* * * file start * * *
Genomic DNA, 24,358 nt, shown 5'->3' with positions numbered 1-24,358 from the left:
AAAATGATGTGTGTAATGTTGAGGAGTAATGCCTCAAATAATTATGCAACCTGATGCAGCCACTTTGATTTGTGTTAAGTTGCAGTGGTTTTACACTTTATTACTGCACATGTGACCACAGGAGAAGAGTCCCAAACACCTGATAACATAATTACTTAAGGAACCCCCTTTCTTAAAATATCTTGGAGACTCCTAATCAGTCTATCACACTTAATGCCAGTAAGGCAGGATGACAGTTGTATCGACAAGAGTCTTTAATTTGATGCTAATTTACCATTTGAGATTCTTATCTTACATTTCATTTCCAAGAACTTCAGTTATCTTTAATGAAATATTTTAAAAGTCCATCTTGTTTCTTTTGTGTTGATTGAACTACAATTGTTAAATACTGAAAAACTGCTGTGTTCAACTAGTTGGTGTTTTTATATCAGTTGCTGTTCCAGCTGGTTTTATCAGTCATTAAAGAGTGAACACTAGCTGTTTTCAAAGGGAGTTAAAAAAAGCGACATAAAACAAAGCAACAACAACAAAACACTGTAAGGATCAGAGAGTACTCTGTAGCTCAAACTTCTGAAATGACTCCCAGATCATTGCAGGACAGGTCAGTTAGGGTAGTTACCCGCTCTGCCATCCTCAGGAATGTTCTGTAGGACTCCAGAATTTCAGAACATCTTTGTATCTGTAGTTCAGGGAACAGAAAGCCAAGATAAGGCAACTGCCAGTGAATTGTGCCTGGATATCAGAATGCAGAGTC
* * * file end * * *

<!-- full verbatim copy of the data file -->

Genomic DNA, 24,358 nt, shown 5'->3' with positions numbered 1-24,358 from the left:
AAAATGATGTGTGTAATGTTGAGGAGTAATGCCTCAAATAATTATGCAACCTGATGCAGCCACTTTGATTTGTGTTAAGTTGCAGTGGTTTTACACTTTATTACTGCACATGTGACCACAGGAGAAGAGTCCCAAACACCTGATAACATAATTACTTAAGGAACCCCCTTTCTTAAAATATCTTGGAGACTCCTAATCAGTCTATCACACTTAATGCCAGTAAGGCAGGATGACAGTTGTATCGACAAGAGTCTTTAATTTGATGCTAATTTACCATTTGAGATTCTTATCTTACATTTCATTTCCAAGAACTTCAGTTATCTTTAATGAAATATTTTAAAAGTCCATCTTGTTTCTTTTGTGTTGATTGAACTACAATTGTTAAATACTGAAAAACTGCTGTGTTCAACTAGTTGGTGTTTTTATATCAGTTGCTGTTCCAGCTGGTTTTATCAGTCATTAAAGAGTGAACACTAGCTGTTTTCAAAGGGAGTTAAAAAAAGCGACATAAAACAAAGCAACAACAACAAAACACTGTAAGGATCAGAGAGTACTCTGTAGCTCAAACTTCTGAAATGACTCCCAGATCATTGCAGGACAGGTCAGTTAGGGTAGTTACCCGCTCTGCCATCCTCAGGAATGTTCTGTAGGACTCCAGAATTTCAGAACATCTTTGTATCTGTAGTTCAGGGAACAGAAAGCCAAGATAAGGCAACTGCCAGTGAATTGTGCCTGGATATCAGAATGCAGAGTC